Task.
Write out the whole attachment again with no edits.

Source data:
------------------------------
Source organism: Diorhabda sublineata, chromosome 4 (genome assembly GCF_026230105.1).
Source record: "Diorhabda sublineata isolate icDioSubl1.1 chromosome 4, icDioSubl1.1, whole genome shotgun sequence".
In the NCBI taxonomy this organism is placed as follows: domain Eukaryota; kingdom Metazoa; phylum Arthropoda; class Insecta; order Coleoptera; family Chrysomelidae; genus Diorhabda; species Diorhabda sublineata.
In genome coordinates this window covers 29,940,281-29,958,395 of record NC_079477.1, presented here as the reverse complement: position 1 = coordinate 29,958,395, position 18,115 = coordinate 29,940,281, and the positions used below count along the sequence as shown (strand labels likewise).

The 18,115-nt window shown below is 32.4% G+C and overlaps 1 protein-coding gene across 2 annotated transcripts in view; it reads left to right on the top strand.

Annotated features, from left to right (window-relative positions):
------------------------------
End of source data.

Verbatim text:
Source organism: Diorhabda sublineata, chromosome 4 (genome assembly GCF_026230105.1).
Source record: "Diorhabda sublineata isolate icDioSubl1.1 chromosome 4, icDioSubl1.1, whole genome shotgun sequence".
In the NCBI taxonomy this organism is placed as follows: domain Eukaryota; kingdom Metazoa; phylum Arthropoda; class Insecta; order Coleoptera; family Chrysomelidae; genus Diorhabda; species Diorhabda sublineata.
In genome coordinates this window covers 29,940,281-29,958,395 of record NC_079477.1, presented here as the reverse complement: position 1 = coordinate 29,958,395, position 18,115 = coordinate 29,940,281, and the positions used below count along the sequence as shown (strand labels likewise).

The 18,115-nt window shown below is 32.4% G+C and overlaps 1 protein-coding gene across 2 annotated transcripts in view; it reads left to right on the top strand.

Annotated features, from left to right (window-relative positions):